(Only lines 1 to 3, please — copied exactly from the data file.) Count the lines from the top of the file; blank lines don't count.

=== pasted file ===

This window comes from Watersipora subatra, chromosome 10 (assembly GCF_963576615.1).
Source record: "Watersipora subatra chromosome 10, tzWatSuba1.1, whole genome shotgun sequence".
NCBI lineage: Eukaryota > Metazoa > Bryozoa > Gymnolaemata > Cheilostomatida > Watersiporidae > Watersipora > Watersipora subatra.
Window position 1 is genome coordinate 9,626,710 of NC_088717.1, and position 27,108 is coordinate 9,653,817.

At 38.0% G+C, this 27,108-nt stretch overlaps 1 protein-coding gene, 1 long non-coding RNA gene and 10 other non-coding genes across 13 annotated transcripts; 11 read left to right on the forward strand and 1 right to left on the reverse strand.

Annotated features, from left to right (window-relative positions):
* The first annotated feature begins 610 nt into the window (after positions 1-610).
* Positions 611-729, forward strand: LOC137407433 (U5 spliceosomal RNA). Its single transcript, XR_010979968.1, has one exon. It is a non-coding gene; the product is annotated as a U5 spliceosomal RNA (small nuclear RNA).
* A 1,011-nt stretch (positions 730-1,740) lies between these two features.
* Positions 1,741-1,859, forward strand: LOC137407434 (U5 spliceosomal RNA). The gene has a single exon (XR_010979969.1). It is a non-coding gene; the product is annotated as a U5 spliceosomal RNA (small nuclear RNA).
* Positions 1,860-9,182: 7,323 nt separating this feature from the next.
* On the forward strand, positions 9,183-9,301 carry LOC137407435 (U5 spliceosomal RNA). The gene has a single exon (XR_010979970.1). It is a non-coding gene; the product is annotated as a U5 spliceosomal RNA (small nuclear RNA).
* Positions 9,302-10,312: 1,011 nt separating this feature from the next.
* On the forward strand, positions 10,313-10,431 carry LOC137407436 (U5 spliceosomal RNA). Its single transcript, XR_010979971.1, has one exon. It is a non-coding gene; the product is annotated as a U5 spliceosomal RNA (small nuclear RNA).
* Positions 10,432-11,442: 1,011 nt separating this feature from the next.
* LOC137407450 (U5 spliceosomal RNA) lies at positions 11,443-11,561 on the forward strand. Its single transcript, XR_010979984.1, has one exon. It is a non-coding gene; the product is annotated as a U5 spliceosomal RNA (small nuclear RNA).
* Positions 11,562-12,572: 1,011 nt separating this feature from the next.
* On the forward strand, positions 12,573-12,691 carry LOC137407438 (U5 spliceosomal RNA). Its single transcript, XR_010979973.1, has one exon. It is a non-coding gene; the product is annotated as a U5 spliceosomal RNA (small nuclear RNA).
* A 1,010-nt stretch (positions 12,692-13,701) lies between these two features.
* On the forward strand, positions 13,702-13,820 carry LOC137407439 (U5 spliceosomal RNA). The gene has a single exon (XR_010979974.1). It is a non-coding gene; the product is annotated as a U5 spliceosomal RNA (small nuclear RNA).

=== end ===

This window comes from Watersipora subatra, chromosome 10 (assembly GCF_963576615.1).
Source record: "Watersipora subatra chromosome 10, tzWatSuba1.1, whole genome shotgun sequence".
NCBI lineage: Eukaryota > Metazoa > Bryozoa > Gymnolaemata > Cheilostomatida > Watersiporidae > Watersipora > Watersipora subatra.